I attended the Yoga Journal Conference in San Francisco this past weekend. I’ve practiced yoga at various levels of intensity since 1999, when it was first introduced to my health club in Ann Arbor, Michigan, by one of the aerobics instructors. Something about it just stuck with me. I went into myself and started to hear my own voice for the first time. It was the first time during exercise that I noticed my breath, and treated my body with care. I’ve been a devotee ever since, with my practice peaking between 2002 (in Cleveland) and 2006 (here in California).
But as with any not-quite-ingrained habit, my motivation has ebbed and flowed over the years. It seems that there’s always an excuse – either the class schedules at nearby studios haven’t fit with my schedule, or the instructors’ presence wasn’t healing for me, or I “didn’t feel like I had time” to do a regular practice. So I’ve done other things, like golf, and Spinning, and working with a personal trainer, all in an attempt to keep that connection between my mind and body which I knew intuitively was essential to my sense of well-being.
Attending this year’s yoga conference reminded me again of why the practice of yoga is an everyday essential in my life, and inspired me to include a new ritual in my teaching as an experiment in 2009.
What is yoga? The best definition I’ve heard so far is, “It is the practice of making the unconscious conscious.” In other words, it is the process of becoming aware of your thoughts, feelings, and actions, and their effect on your physical body. It’s actually a commitment to awareness. It is not just the act of “doing” the poses. One instructor said it best this weekend: The physical poses (asana) are just a means to move the breath throughout the body. The movement of the breath is a means to create awareness of our body. And this awareness is the practice.
Yoga is an ancient tradition that has been practiced in India for thousands of years. The modern practice of yoga in America seems to be driven by the convergence of (a) stressful lives leading to various chronic health and emotional problems, (b) social activism and a desire to change the world, and (c) highly educated people in search of a way to take better care of themselves. Anyone of any age or body type can benefit from yoga. It is no longer perceived as a “religion”, or the realm of a few “circus freaks” who can contort their bodies into seemingly unnatural pretzel shapes while balancing on their chins. There is an entire culture of yoga in America, as evidenced by the number of local yoga studios, conferences, and a yoga “lifestyle industry” of books, videos, clothing, props, and other products. There are a handful of charismatic personalities who have branded themselves as master teachers and travel around the world sponsoring retreats, workshops, and teacher trainings for their devoted followers. Each of them preaches their own message related to the universal truths of yoga. Their own approach to instruction, home practice, and its therapeutic benefits.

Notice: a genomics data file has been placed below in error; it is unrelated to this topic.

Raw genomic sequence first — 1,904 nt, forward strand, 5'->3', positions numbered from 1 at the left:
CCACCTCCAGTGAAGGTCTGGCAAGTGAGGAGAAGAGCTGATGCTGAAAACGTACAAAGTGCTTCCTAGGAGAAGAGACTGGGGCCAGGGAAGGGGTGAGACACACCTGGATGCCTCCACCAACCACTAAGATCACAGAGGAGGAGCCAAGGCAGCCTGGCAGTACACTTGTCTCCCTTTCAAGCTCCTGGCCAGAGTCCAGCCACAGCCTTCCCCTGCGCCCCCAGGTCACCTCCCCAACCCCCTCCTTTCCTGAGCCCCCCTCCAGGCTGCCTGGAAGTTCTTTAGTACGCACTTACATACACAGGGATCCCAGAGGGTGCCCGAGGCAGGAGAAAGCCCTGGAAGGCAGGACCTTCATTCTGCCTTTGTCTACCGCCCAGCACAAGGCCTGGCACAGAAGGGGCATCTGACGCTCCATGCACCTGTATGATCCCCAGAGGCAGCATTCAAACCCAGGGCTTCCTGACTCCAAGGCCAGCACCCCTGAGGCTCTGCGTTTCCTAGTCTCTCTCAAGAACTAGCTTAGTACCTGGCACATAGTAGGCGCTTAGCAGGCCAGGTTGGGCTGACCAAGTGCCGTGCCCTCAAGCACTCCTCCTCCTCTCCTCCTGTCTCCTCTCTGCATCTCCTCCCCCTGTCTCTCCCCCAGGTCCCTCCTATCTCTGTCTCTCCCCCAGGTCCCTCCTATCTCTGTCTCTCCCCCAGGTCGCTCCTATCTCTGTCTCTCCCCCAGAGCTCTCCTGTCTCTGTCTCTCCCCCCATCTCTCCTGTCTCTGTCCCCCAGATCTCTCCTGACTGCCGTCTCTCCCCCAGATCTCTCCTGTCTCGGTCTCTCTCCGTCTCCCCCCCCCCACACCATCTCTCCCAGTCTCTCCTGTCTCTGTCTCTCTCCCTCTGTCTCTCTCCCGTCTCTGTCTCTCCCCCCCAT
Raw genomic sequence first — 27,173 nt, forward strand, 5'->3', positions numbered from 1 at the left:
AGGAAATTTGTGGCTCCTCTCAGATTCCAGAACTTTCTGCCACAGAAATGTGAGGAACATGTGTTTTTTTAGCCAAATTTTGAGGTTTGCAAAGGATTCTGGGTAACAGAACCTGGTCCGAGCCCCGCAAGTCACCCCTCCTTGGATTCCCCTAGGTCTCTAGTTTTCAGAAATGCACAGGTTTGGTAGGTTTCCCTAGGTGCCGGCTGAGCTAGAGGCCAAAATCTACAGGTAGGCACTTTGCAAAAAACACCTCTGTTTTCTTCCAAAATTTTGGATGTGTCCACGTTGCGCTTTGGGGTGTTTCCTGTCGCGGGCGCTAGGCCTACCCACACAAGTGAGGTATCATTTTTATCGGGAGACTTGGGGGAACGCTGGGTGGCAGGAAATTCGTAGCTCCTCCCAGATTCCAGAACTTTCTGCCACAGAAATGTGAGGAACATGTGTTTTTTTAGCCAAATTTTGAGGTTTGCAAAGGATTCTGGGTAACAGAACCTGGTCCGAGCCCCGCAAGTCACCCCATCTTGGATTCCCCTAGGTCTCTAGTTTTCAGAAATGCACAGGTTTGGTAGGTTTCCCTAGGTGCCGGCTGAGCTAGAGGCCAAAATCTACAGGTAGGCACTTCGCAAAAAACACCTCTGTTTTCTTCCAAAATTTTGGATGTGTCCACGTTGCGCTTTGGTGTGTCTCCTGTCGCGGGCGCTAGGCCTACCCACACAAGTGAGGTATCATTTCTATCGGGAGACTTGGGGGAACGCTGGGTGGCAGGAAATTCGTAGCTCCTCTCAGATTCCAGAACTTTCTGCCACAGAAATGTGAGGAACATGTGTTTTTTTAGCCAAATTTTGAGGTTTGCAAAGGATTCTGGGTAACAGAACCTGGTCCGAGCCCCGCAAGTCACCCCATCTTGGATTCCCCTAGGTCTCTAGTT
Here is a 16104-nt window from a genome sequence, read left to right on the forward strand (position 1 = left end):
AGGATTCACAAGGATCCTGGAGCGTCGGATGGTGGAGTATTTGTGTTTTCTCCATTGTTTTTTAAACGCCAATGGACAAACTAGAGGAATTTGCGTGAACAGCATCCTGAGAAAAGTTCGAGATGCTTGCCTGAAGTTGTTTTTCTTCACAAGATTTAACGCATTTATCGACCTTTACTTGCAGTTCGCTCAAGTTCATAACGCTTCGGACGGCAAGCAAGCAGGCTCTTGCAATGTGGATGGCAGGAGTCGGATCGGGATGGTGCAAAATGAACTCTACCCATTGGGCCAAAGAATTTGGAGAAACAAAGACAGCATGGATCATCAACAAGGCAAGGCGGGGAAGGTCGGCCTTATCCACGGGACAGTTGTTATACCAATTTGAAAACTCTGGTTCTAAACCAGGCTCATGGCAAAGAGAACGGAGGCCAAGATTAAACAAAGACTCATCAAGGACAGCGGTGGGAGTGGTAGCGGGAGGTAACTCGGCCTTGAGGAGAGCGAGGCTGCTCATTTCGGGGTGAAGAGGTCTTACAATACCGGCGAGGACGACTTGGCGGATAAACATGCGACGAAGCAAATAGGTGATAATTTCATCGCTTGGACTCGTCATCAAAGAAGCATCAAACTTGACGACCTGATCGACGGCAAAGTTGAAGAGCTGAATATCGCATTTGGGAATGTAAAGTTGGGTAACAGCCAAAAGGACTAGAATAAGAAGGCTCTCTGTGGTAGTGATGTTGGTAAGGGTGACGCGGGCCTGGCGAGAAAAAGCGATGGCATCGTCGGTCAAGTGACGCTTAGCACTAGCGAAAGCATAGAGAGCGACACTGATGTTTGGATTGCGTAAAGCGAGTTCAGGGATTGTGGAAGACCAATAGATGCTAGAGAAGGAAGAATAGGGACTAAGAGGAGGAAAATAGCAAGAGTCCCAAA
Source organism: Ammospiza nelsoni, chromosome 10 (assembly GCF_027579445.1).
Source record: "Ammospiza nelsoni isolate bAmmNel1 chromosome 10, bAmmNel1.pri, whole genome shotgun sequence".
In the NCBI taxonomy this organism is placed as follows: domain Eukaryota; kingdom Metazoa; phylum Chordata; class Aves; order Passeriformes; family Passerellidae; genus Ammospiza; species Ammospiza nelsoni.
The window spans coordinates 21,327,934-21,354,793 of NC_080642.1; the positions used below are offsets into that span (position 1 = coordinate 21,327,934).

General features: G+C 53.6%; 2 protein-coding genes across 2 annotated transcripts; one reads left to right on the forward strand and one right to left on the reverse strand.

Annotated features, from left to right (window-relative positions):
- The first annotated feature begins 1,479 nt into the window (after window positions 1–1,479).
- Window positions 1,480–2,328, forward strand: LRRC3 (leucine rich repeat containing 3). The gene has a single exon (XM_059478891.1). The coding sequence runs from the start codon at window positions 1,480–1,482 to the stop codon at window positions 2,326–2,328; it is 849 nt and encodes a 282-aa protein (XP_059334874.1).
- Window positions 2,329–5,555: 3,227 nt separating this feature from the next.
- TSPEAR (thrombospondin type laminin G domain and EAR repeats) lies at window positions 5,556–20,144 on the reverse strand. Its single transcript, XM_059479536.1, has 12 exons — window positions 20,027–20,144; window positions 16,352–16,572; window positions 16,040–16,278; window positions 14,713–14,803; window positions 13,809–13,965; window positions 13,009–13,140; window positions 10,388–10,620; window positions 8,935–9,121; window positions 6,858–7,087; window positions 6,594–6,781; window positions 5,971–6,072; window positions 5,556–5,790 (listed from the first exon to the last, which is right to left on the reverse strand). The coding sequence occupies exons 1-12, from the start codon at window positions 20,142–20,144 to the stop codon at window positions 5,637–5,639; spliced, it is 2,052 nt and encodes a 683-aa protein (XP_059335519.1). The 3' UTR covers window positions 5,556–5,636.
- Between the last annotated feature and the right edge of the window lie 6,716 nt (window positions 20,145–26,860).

But there are central themes of yoga which resonate with me now in particular – and really began to grow during my very consistent practice from 2002 to 2006. They are the ideas of mindfulness and attention to the relationship of the mind and body. When I first started practicing regularly in a yoga studio, I thought, These are the foundational principles of how I learned and teach music! To train the mind is a first goal of teaching toddlers in my program now. Only when the mind is trained can you begin to develop skills of playing the instrument – making the music. There is simply no way to reverse the order of those steps, if you are to experience authentic learning.
Each time I’m in a large room filled with people on yoga mats going into the same poses simultaneously, with the singular voice of the teacher guiding the room, I feel a certain energy. This is different from anything you can experience at home on your own mat, and the energy must come from the collective force of individuals bringing something to their mats to practice together. They call this the “flow” in yoga speak. I could call it the “music” of yoga.